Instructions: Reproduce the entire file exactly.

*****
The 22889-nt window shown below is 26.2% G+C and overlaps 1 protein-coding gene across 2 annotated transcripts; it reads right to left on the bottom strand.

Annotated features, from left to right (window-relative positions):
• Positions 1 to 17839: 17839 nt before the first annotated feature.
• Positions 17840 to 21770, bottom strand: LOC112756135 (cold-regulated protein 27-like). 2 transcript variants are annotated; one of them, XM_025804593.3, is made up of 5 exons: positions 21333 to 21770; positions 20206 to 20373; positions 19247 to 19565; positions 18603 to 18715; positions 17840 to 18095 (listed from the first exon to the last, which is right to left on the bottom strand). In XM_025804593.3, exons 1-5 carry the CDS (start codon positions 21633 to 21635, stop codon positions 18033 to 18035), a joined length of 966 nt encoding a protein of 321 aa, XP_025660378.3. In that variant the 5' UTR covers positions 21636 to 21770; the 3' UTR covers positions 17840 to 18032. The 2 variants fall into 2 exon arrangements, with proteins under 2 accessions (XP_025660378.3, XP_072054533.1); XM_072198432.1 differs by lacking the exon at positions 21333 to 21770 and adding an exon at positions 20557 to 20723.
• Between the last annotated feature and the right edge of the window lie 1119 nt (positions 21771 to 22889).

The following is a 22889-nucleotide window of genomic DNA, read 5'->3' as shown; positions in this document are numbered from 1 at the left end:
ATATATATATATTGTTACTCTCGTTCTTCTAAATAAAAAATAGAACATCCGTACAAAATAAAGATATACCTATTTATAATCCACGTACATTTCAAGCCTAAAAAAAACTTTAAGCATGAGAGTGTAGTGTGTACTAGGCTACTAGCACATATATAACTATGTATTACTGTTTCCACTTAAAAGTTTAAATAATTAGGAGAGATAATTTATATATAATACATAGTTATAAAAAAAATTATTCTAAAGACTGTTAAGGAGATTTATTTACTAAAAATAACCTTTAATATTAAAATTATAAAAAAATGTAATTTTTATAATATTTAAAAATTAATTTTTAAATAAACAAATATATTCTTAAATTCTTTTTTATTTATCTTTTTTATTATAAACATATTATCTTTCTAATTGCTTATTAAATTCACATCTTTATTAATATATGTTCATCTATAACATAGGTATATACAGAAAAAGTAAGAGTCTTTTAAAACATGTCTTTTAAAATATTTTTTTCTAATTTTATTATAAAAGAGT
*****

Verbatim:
The 22889-nt window shown below is 26.2% G+C and overlaps 1 protein-coding gene across 2 annotated transcripts; it reads right to left on the bottom strand.

Annotated features, from left to right (window-relative positions):
• Positions 1 to 17839: 17839 nt before the first annotated feature.
• Positions 17840 to 21770, bottom strand: LOC112756135 (cold-regulated protein 27-like). 2 transcript variants are annotated; one of them, XM_025804593.3, is made up of 5 exons: positions 21333 to 21770; positions 20206 to 20373; positions 19247 to 19565; positions 18603 to 18715; positions 17840 to 18095 (listed from the first exon to the last, which is right to left on the bottom strand). In XM_025804593.3, exons 1-5 carry the CDS (start codon positions 21633 to 21635, stop codon positions 18033 to 18035), a joined length of 966 nt encoding a protein of 321 aa, XP_025660378.3. In that variant the 5' UTR covers positions 21636 to 21770; the 3' UTR covers positions 17840 to 18032. The 2 variants fall into 2 exon arrangements, with proteins under 2 accessions (XP_025660378.3, XP_072054533.1); XM_072198432.1 differs by lacking the exon at positions 21333 to 21770 and adding an exon at positions 20557 to 20723.
• Between the last annotated feature and the right edge of the window lie 1119 nt (positions 21771 to 22889).

The following is a 22889-nucleotide window of genomic DNA, read 5'->3' as shown; positions in this document are numbered from 1 at the left end:
ATATATATATATTGTTACTCTCGTTCTTCTAAATAAAAAATAGAACATCCGTACAAAATAAAGATATACCTATTTATAATCCACGTACATTTCAAGCCTAAAAAAAACTTTAAGCATGAGAGTGTAGTGTGTACTAGGCTACTAGCACATATATAACTATGTATTACTGTTTCCACTTAAAAGTTTAAATAATTAGGAGAGATAATTTATATATAATACATAGTTATAAAAAAAATTATTCTAAAGACTGTTAAGGAGATTTATTTACTAAAAATAACCTTTAATATTAAAATTATAAAAAAATGTAATTTTTATAATATTTAAAAATTAATTTTTAAATAAACAAATATATTCTTAAATTCTTTTTTATTTATCTTTTTTATTATAAACATATTATCTTTCTAATTGCTTATTAAATTCACATCTTTATTAATATATGTTCATCTATAACATAGGTATATACAGAAAAAGTAAGAGTCTTTTAAAACATGTCTTTTAAAATATTTTTTTCTAATTTTATTATAAAAGAGT